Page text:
An example energy flow chart illustrating battery charge/discharge with solar and off-peak grid charging. As you can see (dotted line), the battery reaches full charge two times during the day, delivering nearly twice as much energy to the home as in a solar-only charging situation. With price differentials as high as 30c/kWh on time-of-use billing, tariff arbitrage can help to significantly shorten battery storage system payback times. (Image created using PVSell.)
Remember: You’re likely get the most value of a grid-connected battery storage system by undersizing it (as we’ve written before). A smaller battery bank is more likely to be fully utilised – which is key in ensuring the shortest possible payback period and best returns.
What are the implications of multiple cycles per day for batteries?
We’ve recently been looking into the topic of daily multi-cycling of batteries in detail. Both our Battery Storage Sizing & Payback Estimator Tool and SunWiz’s PVSell software show that cycling batteries more than once a day can save the system owner more money than cycling only once per day with solar.
Additionally, Solar Choice’s Battery Storage Product Performance Comparison Tool estimates the levelised cost of storage (LCOS) in 1x, 1.5x and 2x daily cycling scenarios (example in the table below). It only takes simple maths to show that the cost of each kWh of energy stored over the battery’s lifetime (‘lifetime energy throughput’) decreases with the number of times the battery is cycled per day.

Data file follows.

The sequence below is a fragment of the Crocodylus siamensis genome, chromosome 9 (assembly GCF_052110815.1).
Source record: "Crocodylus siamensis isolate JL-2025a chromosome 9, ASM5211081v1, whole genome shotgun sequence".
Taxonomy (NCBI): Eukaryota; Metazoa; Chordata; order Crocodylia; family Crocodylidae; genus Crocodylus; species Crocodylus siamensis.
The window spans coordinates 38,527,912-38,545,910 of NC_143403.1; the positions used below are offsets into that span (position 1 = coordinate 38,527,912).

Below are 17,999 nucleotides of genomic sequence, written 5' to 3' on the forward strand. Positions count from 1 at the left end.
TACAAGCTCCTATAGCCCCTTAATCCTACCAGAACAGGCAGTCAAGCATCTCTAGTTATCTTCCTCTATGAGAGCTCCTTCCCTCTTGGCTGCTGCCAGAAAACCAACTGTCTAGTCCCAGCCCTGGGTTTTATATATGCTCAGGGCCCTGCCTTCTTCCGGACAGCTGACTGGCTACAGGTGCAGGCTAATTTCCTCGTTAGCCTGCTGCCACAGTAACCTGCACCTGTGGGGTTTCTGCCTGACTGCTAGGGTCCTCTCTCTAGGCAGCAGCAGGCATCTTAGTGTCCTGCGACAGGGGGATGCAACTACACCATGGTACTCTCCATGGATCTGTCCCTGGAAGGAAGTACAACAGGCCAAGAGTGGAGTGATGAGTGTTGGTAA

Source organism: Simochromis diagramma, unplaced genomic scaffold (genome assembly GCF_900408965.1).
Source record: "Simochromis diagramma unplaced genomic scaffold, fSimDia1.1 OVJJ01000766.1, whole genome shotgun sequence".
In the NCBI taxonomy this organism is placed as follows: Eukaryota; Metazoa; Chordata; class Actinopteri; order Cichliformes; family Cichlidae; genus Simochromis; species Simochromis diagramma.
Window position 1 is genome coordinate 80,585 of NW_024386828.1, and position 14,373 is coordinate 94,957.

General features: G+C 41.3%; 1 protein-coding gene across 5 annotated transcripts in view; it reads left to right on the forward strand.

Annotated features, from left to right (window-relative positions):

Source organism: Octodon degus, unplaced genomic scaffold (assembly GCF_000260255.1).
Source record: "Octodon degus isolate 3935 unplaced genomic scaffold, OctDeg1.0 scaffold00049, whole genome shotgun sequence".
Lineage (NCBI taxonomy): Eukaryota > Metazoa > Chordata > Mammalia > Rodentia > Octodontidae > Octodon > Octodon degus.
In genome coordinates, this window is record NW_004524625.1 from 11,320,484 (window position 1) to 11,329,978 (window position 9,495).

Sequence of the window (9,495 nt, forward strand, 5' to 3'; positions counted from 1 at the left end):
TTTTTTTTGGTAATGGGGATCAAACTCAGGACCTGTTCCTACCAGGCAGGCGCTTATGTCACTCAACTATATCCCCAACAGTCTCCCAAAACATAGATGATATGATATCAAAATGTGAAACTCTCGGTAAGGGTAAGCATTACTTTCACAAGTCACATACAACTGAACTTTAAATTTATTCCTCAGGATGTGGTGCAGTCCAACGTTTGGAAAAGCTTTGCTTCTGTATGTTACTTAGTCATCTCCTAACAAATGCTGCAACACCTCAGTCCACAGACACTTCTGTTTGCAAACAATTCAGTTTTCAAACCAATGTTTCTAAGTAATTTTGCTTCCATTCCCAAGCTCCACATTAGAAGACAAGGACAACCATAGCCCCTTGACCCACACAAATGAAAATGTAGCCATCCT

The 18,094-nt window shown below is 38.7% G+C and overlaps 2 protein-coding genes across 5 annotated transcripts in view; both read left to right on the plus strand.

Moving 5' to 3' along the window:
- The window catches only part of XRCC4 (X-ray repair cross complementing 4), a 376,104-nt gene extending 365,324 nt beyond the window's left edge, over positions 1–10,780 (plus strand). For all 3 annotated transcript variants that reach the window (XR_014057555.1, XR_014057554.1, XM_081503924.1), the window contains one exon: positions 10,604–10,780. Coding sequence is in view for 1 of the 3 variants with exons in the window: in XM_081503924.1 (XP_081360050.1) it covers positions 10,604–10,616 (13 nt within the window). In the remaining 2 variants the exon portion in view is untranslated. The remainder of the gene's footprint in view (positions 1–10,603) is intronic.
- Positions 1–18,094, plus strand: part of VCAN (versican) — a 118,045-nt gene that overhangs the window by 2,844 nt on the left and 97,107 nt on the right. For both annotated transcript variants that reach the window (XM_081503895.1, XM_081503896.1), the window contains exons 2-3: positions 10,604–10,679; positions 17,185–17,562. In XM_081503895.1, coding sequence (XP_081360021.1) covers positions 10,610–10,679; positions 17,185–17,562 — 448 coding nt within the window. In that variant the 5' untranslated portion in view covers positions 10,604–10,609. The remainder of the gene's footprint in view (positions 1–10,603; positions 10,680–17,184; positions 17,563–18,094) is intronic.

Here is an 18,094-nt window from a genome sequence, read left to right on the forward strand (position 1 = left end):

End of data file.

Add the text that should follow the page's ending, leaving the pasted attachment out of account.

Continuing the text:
Nevertheless, it’s likely that most homes that get battery storage will go the solar-only charging route. There are two main reasons for this: solar-only charging is easier to understand and means a greater reliance on clean, self-generated energy. Despite its financial promise, tariff arbitrage muddies the waters on this front a little bit; coal-heavy grid electricity is certainly not ‘green’, and a high degree of energy self-reliance is the closest that most Australian homes will get to living the off-grid dream.
There are also a number of things to keep in mind from a more technical perspective when it comes to 2x daily charging. We’ve outlined them below.
- Twice daily cycling looks great on paper, but in practice it may not happen every day. Some days your morning energy consumption may not be as large as other days, so you will not drain down your battery fully in order for it to then be re-filled by solar. So if you’re basing your estimated payback period on a 2x/day cycling regime, you’d do yourself a favour to swap it out with an estimate based on a more conservative 1.5x/day cycling regime instead.